Causation and control: Understanding distracted driving in Australia through a systems thinking lens

Article


Abedi, Masoumeh, Read, Gemma J.M., McLean, Scott, Wynne, Rachael A., Hulme, Adam, Thompson, Jason, McClure, Rod and Salmon, Paul M.. 2024. "Causation and control: Understanding distracted driving in Australia through a systems thinking lens." Safety Science. 173. https://doi.org/10.1016/j.ssci.2024.106435
Article Title

Causation and control: Understanding distracted driving in Australia through a systems thinking lens

ERA Journal ID3717
Article CategoryArticle
AuthorsAbedi, Masoumeh, Read, Gemma J.M., McLean, Scott, Wynne, Rachael A., Hulme, Adam, Thompson, Jason, McClure, Rod and Salmon, Paul M.
Journal TitleSafety Science
Journal Citation173
Article Number106435
Number of Pages14
Year2024
PublisherElsevier
Place of PublicationNetherlands
ISSN0925-7535
Digital Object Identifier (DOI)https://doi.org/10.1016/j.ssci.2024.106435
Web Address (URL)https://www.sciencedirect.com/science/article/pii/S0925753524000250
Abstract

Introduction
Distracted driving is a significant threat to road safety worldwide, contributing to fatal crashes and injuries. Current countermeasures have shown limited efficacy, necessitating a more comprehensive approach to address driver distraction. This research adopts systems thinking methods to understand the complexities of managing driver distraction in the Australian road transport system.

Aims
This research includes two studies that aimed to (1) develop a Causal Loop Diagram (CLD) to identify the interrelated variables influencing distracted driving (study 1), (2) create and validate a System Theoretic Accident Model and Process (STAMP) control structure model to identify the actors, control and feedback mechanisms involved in managing driver distraction, and (3) determine who creates and manages risk factors related to distracted driving (study 2).

Material and methods
To develop the CLD, the research team used two group modelling processes and SME workshops for validation. The STAMP control structure model was created by modifying a road safety control structure to fit the distracted driving context and its validation using a modified Delphi technique.

Results
The CLD included many variables that contribute to distracted driving, including societal pressures, access to driving technologies, distracting passengers, work-related pressures, and social media use. The STAMP control structure model identified 146 actors involved in the management of driver distraction, with 74 unique control mechanisms and 47 unique feedback mechanisms currently used for managing distracted driving. Mapping stakeholders identified in the STAMP control structure onto the CLD, identified 24 stakeholders who influence the risk factors associated with driver distraction and 29 stakeholders involved in managing them, emphasizing distinct roles between the creators and managers of these risk factors.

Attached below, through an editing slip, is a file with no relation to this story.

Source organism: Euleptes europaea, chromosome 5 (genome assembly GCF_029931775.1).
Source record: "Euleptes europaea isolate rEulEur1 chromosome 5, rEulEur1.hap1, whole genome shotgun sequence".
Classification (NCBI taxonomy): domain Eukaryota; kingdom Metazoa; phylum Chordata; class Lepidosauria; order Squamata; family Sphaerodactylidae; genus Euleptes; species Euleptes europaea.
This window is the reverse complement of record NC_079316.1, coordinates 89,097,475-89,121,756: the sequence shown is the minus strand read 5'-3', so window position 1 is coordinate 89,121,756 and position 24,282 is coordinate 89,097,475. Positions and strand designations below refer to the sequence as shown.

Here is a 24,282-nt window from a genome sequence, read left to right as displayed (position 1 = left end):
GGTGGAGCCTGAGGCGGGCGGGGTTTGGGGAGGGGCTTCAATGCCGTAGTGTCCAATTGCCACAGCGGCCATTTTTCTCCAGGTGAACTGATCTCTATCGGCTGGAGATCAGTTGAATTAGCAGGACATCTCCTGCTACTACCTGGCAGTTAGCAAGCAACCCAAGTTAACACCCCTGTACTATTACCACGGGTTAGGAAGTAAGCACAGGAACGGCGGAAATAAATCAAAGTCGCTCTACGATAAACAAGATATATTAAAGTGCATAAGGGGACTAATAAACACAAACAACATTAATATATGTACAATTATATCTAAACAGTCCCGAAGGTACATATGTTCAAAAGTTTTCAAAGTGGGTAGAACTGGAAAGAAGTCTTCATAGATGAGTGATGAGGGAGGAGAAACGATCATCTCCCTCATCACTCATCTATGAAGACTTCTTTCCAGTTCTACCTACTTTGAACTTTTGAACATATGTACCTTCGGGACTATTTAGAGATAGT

Conclusion
By applying systems thinking-based methods, the two studies conducted in this research project provided insights into driver distraction and its management. This research contributes to road safety efforts and provides useful insights to policymakers, researchers, and practitioners in addressing distracted driving and improving road safety.

KeywordsCLD; Distracted driving ; Road safety ; Systems thinking ; Risk management ; STAMP
Contains Sensitive ContentDoes not contain sensitive content
ANZSRC Field of Research 20203503. Business systems in context
Public NotesFiles associated with this item cannot be displayed due to copyright restrictions.
Byline AffiliationsUniversity of the Sunshine Coast
University of Newcastle
University of Southampton, United Kingdom
University of Queensland
University of Melbourne
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